Early Spring Butterflies

Life got a whole lot better today. My lunchtime walk was enriched by three species of butterflies on what I call the butterfly bank. A pair of  Commas chased amongst the emerging bugloss and a Peacock supped from spring blossom. Further up the butterfly bank a pair of Lesser Tortoiseshells courted or maybe fought in the shadow of the gorse bush.

Spring View of The Southern End of the Butterfly Bank without butterflies
Spring View of The Southern End of the Butterfly Bank

Butterflies – Commas

First Flight of the Comma (Polygonia c-album)
First Flight of the Comma

Spring sunlight bathed the southern part of the bank in warmth. Life suddenly felt a whole lot better. A Comma (Polygonia c-album) was the first to catch my eye resting on a large bugloss leaf. Occasionally disturbed by the the patrolling queen bumblebees it moved from leaf to leaf. The arrival of another drew the pair into a spiralling dog fight amongst the bare trees on the bank.

Butterflies – Peacock

Peacock in the blossom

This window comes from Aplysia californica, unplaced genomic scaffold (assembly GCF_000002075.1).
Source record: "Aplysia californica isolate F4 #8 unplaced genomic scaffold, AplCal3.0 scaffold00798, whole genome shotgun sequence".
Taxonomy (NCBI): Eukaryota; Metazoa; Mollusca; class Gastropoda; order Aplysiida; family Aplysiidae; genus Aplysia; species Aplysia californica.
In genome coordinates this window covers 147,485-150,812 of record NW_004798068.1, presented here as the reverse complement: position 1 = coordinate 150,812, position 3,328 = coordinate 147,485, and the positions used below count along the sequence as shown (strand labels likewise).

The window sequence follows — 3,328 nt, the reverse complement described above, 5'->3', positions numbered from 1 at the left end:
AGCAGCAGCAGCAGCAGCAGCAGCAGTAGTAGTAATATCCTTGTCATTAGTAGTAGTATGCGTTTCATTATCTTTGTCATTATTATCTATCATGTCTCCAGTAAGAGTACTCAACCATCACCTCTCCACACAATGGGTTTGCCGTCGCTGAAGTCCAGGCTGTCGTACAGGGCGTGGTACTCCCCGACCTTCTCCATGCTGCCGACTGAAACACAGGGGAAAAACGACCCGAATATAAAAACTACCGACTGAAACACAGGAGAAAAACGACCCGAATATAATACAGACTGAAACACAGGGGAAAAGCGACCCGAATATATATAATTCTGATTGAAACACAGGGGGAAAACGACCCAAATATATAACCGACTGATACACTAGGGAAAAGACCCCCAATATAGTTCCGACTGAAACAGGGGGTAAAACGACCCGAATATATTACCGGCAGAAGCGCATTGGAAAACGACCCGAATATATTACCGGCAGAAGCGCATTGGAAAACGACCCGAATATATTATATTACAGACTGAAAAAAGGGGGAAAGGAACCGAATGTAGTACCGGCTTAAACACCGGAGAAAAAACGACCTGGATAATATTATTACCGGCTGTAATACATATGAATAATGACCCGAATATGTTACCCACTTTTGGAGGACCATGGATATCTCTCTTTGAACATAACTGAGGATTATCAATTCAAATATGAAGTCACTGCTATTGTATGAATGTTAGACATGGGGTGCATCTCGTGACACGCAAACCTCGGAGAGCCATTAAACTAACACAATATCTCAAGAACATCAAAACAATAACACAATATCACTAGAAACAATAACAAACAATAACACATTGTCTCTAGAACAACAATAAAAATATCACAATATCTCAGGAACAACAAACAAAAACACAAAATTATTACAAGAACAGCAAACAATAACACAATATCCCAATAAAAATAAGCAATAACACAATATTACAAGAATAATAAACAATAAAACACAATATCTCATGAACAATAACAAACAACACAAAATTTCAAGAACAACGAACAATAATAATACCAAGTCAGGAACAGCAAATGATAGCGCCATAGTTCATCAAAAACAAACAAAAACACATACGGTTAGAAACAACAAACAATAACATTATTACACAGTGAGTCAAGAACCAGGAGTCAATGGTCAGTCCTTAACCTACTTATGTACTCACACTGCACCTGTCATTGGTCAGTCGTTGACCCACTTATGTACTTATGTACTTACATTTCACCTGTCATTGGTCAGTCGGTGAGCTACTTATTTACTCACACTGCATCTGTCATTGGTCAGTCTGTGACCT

Peacock in the blossom

High above the bank in a blossom tree a Peacock (Inachis io), to far away to get a good photograph indulged itself. It finally fluttered down to warm itself on the trunk of tree. Too flighty for its own good, it was gone before I could get my camera onto it.

Butterflies –  Tortoiseshells

Lesser Tortoiseshell
Lesser Tortoiseshell

Further up the bank at the southern end of Hyde Vale, Greenwich, I was surprised to see a Lesser Tortoiseshell (Aglais urticae). Sadly these butterflies are in serious decline and I rarely see them on the butterfly bank. To see one let alone two chasing one another above the gorse was a surprise. I only saw one last year in late July. Perhaps 2014 will a good year for these jewels. Lets hope.

The Butterfly Count

There is four months until the official big butterfly count but there will be others species I hope to see before July. Painted Ladies, Holly and Common Blue and the eponymous Large and Small Whites. By July the first Meadow Browns, Gatekeepers, Skippers and Small Coppers will be emerging to dance across Blackheath. Let’s hope it will be a good year for butterflies, here in London and across the UK.

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